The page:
February 18, 2022
A Tomás Saraceno Retrospective at The Shed Questions Human’s Relationship with Nature
Particular Matter(s), a fully immersive exhibition mounted at New York’s The Shed highlights the artists’ ongoing lines of inquiry. At the center of the retrospective—Saraceno’s largest U.S. show to date—is the massive installation titled Free the Air: How to hear the universe in a spider/web. Housed in the venue’s 17,000-square-foot McCourt space, The 95-foot-tall, inflated sphere incorporates two levels of suspended web-like nets that pulsate to intermittent vibrations. Visitors are invited to enter the space, sit, lay, and bounce within the environment during a 20- minute light show simulating an arachnid’s environment. “I wanted people to feel like they’re entering the spider’s world,” Saraceno explains, “and help them understand that we share the earth with other species. We need to change our attitude and break down the separations we’ve built between us and nature.”
The exhibition—on view until April 17th—also features a comprehensive survey of the artist’s research including various controlled webs he grew with spiders sourced from different sites (including Hudson Yards) are juxtaposed with sketchbooks and other process material. In How to entangle the universe in a spider/web project, the artist employs infrared lasers to reveal the complex hidden three-dimensionality of webs woven by young versus elder spiders.
Saraceno’s investigation of the racial imbalance that manifests within the frame of climate change is evident in the We Do Not All Breathe the Same Air project. Commissioned by The Shed, the distilled diagrams timestamp and map the air quality of various places throughout the United States in carbon soot printed circle. Beta attenuation mass monitors were used to measure pollution over the course of 24 hours in these locales. The data was then translated into these visualizations. They reveal that Black communities are more prone to these conditions than others. For this investigation, he drew inspiration from science journalist Harriet A. Washington’s extensive writings on the topic. “Though we’ve just experienced one pandemic, another one has been going on for much longer,” the artist explains. “In the United States, approximately one million people have died from COVID-19, but five times that amount have passed away due to the long-term effect of poor air quality.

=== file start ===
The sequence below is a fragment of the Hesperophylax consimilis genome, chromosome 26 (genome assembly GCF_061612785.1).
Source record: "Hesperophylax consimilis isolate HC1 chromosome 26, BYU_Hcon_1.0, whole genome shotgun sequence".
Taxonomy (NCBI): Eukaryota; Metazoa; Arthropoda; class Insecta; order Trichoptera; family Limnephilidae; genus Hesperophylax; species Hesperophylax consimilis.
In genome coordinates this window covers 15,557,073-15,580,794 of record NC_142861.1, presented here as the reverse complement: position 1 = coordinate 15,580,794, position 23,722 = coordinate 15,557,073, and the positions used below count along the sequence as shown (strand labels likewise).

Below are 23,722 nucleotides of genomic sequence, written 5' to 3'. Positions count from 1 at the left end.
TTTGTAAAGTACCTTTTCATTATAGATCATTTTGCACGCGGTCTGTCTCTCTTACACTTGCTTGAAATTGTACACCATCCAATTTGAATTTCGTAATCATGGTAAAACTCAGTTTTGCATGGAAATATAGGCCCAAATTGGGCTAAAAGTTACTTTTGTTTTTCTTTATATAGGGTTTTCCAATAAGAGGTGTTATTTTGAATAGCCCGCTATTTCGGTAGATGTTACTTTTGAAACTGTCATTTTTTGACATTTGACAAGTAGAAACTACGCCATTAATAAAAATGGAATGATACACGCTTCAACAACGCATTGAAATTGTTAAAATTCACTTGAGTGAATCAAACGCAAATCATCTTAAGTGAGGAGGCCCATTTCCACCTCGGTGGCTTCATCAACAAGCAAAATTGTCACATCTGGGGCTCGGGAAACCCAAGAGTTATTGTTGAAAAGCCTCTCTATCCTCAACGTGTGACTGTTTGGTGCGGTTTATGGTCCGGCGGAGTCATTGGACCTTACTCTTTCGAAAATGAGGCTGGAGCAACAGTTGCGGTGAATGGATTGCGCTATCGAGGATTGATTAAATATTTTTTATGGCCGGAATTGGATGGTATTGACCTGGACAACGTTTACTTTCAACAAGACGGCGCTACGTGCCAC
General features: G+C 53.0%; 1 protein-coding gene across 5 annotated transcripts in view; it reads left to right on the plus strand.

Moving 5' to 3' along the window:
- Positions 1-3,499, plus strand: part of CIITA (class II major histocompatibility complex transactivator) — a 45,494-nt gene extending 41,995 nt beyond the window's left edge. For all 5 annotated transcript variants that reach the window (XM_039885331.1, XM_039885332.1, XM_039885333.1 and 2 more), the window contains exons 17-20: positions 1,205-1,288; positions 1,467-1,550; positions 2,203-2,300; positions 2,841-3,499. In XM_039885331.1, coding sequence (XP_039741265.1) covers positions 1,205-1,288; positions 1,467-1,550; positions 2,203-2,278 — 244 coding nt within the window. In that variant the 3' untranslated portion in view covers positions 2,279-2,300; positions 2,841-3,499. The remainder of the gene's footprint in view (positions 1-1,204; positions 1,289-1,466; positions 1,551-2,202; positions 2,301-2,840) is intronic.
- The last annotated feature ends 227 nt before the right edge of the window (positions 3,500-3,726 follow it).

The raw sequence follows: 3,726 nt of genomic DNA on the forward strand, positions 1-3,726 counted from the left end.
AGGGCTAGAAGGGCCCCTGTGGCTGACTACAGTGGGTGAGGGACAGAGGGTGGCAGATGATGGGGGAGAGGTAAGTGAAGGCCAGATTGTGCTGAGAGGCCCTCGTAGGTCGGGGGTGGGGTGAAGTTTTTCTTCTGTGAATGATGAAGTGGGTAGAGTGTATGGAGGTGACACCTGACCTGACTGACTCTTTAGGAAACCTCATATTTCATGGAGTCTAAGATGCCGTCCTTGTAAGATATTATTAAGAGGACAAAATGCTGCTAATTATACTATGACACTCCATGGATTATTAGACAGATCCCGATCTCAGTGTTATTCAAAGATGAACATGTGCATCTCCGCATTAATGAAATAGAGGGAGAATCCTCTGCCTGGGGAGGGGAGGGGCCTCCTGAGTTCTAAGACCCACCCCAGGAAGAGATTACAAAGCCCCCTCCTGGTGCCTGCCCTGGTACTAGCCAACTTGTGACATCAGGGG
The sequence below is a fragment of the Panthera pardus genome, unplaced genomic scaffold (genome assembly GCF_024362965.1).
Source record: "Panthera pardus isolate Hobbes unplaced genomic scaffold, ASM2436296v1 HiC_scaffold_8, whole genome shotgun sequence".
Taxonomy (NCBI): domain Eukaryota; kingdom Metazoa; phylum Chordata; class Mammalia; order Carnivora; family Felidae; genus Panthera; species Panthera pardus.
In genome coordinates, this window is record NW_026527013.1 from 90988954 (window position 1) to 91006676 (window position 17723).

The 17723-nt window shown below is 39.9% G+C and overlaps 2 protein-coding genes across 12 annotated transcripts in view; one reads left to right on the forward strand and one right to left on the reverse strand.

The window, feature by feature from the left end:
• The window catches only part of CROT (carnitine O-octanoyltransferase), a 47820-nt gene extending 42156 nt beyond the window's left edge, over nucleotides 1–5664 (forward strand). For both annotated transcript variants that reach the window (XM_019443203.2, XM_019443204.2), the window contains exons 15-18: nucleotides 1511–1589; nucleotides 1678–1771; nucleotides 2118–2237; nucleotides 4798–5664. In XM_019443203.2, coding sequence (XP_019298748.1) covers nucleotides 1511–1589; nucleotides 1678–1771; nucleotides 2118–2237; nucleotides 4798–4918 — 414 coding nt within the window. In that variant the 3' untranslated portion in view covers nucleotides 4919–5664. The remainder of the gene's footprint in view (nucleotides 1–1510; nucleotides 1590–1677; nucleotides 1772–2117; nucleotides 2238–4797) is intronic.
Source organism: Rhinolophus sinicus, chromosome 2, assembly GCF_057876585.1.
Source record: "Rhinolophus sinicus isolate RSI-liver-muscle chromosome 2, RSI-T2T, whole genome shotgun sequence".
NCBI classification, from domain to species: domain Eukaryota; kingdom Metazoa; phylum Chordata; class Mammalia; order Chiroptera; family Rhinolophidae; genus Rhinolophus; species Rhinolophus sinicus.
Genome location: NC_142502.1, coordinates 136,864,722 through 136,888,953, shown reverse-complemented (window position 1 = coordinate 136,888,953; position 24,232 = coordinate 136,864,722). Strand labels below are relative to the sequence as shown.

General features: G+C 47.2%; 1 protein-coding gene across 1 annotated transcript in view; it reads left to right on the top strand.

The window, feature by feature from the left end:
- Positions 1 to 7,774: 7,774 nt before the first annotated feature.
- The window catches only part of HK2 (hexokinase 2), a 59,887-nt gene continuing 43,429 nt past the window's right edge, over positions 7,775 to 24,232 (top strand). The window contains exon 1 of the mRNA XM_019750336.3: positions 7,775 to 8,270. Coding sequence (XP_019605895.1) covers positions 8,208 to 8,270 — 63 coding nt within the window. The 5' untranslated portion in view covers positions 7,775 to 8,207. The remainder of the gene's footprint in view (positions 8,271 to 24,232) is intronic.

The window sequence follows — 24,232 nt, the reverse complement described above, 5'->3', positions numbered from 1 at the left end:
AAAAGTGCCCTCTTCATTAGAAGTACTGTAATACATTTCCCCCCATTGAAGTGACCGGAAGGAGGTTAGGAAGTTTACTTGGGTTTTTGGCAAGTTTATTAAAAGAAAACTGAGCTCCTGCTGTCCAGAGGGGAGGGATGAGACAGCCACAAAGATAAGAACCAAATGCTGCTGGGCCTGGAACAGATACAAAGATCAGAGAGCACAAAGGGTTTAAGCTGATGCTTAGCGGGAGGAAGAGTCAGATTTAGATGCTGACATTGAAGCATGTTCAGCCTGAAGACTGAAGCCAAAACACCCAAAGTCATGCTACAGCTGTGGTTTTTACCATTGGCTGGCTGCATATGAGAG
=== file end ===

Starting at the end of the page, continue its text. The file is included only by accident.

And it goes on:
Topping out the exhibit is a reconstruction of Saraceno’s community-generated Aerocene initiative. Pieces of discarded fabric were stitched together to create a large balloon that uses no form of power other than air. The surface of the inflated form is intended to serve as both an impromptu curatorial platform and billboard freely disseminating important information. Adjoining the reconstitution is a tool kit outlining how any group of people could envision their own iteration.
“What’s crazy to me is that all of the issues I’ve been exploring for the past 20 years—air quality and temperature, climate change, etc.—have become even more relevant in just the past two years alone,” Saraceno concludes. “All of my work ultimately deals with the idea that we’re living through the Capitalocene, not the Anthropocene, because it’s the capitalist doctrine that has caused the destruction. We need to rethink how will counteract the worst effects.”
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